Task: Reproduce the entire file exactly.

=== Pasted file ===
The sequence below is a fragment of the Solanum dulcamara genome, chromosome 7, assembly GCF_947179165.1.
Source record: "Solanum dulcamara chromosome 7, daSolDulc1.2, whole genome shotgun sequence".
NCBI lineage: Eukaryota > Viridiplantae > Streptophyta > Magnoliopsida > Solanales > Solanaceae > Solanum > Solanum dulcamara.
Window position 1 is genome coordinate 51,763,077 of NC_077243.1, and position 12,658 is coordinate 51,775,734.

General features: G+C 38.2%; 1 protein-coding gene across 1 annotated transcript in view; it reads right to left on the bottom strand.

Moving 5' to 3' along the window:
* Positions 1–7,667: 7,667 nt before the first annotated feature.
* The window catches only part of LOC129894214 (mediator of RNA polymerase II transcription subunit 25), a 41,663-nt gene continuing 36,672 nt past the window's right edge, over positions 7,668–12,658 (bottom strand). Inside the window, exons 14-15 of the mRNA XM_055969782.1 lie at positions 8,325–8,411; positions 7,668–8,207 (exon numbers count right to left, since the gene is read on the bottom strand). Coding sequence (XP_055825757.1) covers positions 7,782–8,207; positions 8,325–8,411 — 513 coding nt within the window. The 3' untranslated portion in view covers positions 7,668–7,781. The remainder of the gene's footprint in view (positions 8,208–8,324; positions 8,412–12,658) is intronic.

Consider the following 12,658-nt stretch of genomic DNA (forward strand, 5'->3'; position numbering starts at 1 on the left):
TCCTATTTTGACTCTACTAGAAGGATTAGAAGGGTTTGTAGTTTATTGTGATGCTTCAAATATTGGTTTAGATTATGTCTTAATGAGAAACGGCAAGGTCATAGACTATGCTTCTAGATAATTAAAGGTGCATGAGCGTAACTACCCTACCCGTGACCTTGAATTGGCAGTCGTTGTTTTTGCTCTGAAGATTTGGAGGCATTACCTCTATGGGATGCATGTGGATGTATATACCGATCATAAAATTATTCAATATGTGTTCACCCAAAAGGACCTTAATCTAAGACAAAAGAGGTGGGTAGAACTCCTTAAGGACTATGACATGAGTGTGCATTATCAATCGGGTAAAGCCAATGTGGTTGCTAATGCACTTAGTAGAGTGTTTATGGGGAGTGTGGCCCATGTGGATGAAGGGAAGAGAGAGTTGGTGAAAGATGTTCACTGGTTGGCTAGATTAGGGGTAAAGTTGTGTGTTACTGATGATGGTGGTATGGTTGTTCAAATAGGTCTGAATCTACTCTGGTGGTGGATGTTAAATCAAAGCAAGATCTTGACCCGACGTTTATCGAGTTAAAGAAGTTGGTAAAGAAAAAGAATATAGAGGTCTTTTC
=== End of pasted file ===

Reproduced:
The sequence below is a fragment of the Solanum dulcamara genome, chromosome 7, assembly GCF_947179165.1.
Source record: "Solanum dulcamara chromosome 7, daSolDulc1.2, whole genome shotgun sequence".
NCBI lineage: Eukaryota > Viridiplantae > Streptophyta > Magnoliopsida > Solanales > Solanaceae > Solanum > Solanum dulcamara.
Window position 1 is genome coordinate 51,763,077 of NC_077243.1, and position 12,658 is coordinate 51,775,734.

General features: G+C 38.2%; 1 protein-coding gene across 1 annotated transcript in view; it reads right to left on the bottom strand.

Moving 5' to 3' along the window:
* Positions 1–7,667: 7,667 nt before the first annotated feature.
* The window catches only part of LOC129894214 (mediator of RNA polymerase II transcription subunit 25), a 41,663-nt gene continuing 36,672 nt past the window's right edge, over positions 7,668–12,658 (bottom strand). Inside the window, exons 14-15 of the mRNA XM_055969782.1 lie at positions 8,325–8,411; positions 7,668–8,207 (exon numbers count right to left, since the gene is read on the bottom strand). Coding sequence (XP_055825757.1) covers positions 7,782–8,207; positions 8,325–8,411 — 513 coding nt within the window. The 3' untranslated portion in view covers positions 7,668–7,781. The remainder of the gene's footprint in view (positions 8,208–8,324; positions 8,412–12,658) is intronic.

Consider the following 12,658-nt stretch of genomic DNA (forward strand, 5'->3'; position numbering starts at 1 on the left):
TCCTATTTTGACTCTACTAGAAGGATTAGAAGGGTTTGTAGTTTATTGTGATGCTTCAAATATTGGTTTAGATTATGTCTTAATGAGAAACGGCAAGGTCATAGACTATGCTTCTAGATAATTAAAGGTGCATGAGCGTAACTACCCTACCCGTGACCTTGAATTGGCAGTCGTTGTTTTTGCTCTGAAGATTTGGAGGCATTACCTCTATGGGATGCATGTGGATGTATATACCGATCATAAAATTATTCAATATGTGTTCACCCAAAAGGACCTTAATCTAAGACAAAAGAGGTGGGTAGAACTCCTTAAGGACTATGACATGAGTGTGCATTATCAATCGGGTAAAGCCAATGTGGTTGCTAATGCACTTAGTAGAGTGTTTATGGGGAGTGTGGCCCATGTGGATGAAGGGAAGAGAGAGTTGGTGAAAGATGTTCACTGGTTGGCTAGATTAGGGGTAAAGTTGTGTGTTACTGATGATGGTGGTATGGTTGTTCAAATAGGTCTGAATCTACTCTGGTGGTGGATGTTAAATCAAAGCAAGATCTTGACCCGACGTTTATCGAGTTAAAGAAGTTGGTAAAGAAAAAGAATATAGAGGTCTTTTC